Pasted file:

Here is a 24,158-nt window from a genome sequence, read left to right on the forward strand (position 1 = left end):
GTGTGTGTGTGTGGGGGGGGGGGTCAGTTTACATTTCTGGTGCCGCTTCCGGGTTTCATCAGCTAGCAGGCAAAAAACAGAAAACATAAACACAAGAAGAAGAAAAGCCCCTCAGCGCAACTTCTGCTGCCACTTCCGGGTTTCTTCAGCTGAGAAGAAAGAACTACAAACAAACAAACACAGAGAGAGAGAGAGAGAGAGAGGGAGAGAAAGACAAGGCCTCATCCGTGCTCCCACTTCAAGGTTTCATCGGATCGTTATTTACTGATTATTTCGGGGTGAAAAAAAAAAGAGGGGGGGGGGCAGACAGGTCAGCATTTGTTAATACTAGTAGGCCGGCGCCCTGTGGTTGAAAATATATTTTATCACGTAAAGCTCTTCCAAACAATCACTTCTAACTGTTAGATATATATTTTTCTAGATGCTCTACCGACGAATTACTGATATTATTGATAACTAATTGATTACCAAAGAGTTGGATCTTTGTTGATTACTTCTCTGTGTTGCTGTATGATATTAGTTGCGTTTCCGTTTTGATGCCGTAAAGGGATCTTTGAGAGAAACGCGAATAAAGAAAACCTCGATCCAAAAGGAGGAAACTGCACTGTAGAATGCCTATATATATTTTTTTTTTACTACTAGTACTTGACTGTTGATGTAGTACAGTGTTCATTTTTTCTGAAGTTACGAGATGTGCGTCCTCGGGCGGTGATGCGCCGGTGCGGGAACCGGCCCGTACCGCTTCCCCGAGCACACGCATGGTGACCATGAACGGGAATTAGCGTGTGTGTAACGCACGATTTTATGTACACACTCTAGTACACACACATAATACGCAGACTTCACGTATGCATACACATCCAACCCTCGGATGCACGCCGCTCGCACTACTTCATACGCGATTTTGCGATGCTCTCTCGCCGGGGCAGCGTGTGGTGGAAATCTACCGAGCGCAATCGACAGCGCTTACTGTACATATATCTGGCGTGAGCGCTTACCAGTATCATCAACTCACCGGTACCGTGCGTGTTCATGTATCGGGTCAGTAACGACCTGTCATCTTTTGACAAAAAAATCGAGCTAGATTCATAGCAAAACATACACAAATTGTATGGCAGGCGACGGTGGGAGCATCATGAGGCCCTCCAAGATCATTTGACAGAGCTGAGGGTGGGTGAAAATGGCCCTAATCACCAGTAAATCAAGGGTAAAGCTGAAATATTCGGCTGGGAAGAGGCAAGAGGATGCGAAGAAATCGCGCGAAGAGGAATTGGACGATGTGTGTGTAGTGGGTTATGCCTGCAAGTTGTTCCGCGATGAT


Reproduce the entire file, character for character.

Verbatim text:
Here is a 24,158-nt window from a genome sequence, read left to right on the forward strand (position 1 = left end):
GTGTGTGTGTGTGGGGGGGGGGGTCAGTTTACATTTCTGGTGCCGCTTCCGGGTTTCATCAGCTAGCAGGCAAAAAACAGAAAACATAAACACAAGAAGAAGAAAAGCCCCTCAGCGCAACTTCTGCTGCCACTTCCGGGTTTCTTCAGCTGAGAAGAAAGAACTACAAACAAACAAACACAGAGAGAGAGAGAGAGAGAGAGGGAGAGAAAGACAAGGCCTCATCCGTGCTCCCACTTCAAGGTTTCATCGGATCGTTATTTACTGATTATTTCGGGGTGAAAAAAAAAAGAGGGGGGGGGGCAGACAGGTCAGCATTTGTTAATACTAGTAGGCCGGCGCCCTGTGGTTGAAAATATATTTTATCACGTAAAGCTCTTCCAAACAATCACTTCTAACTGTTAGATATATATTTTTCTAGATGCTCTACCGACGAATTACTGATATTATTGATAACTAATTGATTACCAAAGAGTTGGATCTTTGTTGATTACTTCTCTGTGTTGCTGTATGATATTAGTTGCGTTTCCGTTTTGATGCCGTAAAGGGATCTTTGAGAGAAACGCGAATAAAGAAAACCTCGATCCAAAAGGAGGAAACTGCACTGTAGAATGCCTATATATATTTTTTTTTTACTACTAGTACTTGACTGTTGATGTAGTACAGTGTTCATTTTTTCTGAAGTTACGAGATGTGCGTCCTCGGGCGGTGATGCGCCGGTGCGGGAACCGGCCCGTACCGCTTCCCCGAGCACACGCATGGTGACCATGAACGGGAATTAGCGTGTGTGTAACGCACGATTTTATGTACACACTCTAGTACACACACATAATACGCAGACTTCACGTATGCATACACATCCAACCCTCGGATGCACGCCGCTCGCACTACTTCATACGCGATTTTGCGATGCTCTCTCGCCGGGGCAGCGTGTGGTGGAAATCTACCGAGCGCAATCGACAGCGCTTACTGTACATATATCTGGCGTGAGCGCTTACCAGTATCATCAACTCACCGGTACCGTGCGTGTTCATGTATCGGGTCAGTAACGACCTGTCATCTTTTGACAAAAAAATCGAGCTAGATTCATAGCAAAACATACACAAATTGTATGGCAGGCGACGGTGGGAGCATCATGAGGCCCTCCAAGATCATTTGACAGAGCTGAGGGTGGGTGAAAATGGCCCTAATCACCAGTAAATCAAGGGTAAAGCTGAAATATTCGGCTGGGAAGAGGCAAGAGGATGCGAAGAAATCGCGCGAAGAGGAATTGGACGATGTGTGTGTAGTGGGTTATGCCTGCAAGTTGTTCCGCGATGAT